WASHINGTON -- Fiscal cliff negotiators are coalescing around an agreement on high capital gains and dividends tax rates, according to both Democratic and Republican sources involved with the talks. The higher rates would apply to income above a certain level, with the White House pushing for $250,000 as the threshold and Republicans putting it at $1 million.
The new rates would be set at 20 percent for both dividends and capital gains. Health care reform will add another 3.8 percent surcharge on top of the 20 percent, giving the Treasury a substantial boost in revenue. The New York Times' Paul Krugman reported earlier Tuesday that he had been told by a senior administration official that the White House expected movement on capital gains and dividends rates.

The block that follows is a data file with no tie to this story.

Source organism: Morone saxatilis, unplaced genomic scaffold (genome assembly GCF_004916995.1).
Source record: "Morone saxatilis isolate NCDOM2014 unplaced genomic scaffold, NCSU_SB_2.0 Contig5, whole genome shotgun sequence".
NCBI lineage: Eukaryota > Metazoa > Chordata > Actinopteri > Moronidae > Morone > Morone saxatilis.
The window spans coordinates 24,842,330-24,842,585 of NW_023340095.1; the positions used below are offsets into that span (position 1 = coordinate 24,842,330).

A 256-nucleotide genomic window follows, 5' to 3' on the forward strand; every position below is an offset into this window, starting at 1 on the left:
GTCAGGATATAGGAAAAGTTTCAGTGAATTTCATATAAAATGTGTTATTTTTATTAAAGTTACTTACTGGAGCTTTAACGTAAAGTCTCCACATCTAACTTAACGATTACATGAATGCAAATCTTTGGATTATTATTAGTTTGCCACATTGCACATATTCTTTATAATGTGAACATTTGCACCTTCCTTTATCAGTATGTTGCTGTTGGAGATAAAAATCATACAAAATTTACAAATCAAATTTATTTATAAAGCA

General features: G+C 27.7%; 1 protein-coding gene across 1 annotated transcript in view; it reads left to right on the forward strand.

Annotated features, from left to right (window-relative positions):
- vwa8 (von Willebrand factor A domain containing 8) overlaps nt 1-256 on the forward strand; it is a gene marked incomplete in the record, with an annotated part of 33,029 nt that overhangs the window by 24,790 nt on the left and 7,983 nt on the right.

"As I understand it -- the reporting is weirdly silent on this, but it's what I got from my own conversation with an SAO -- is that taxes on unearned income are going back to pre-Bush levels: capital gains at 20 instead of 15 percent, dividends taxed as ordinary income," he wrote.
The position about which Krugman had been told represented the one for which the White House had previously been pushing. Senate Democrats had urged instead to do 20 percent for dividends and capital gains.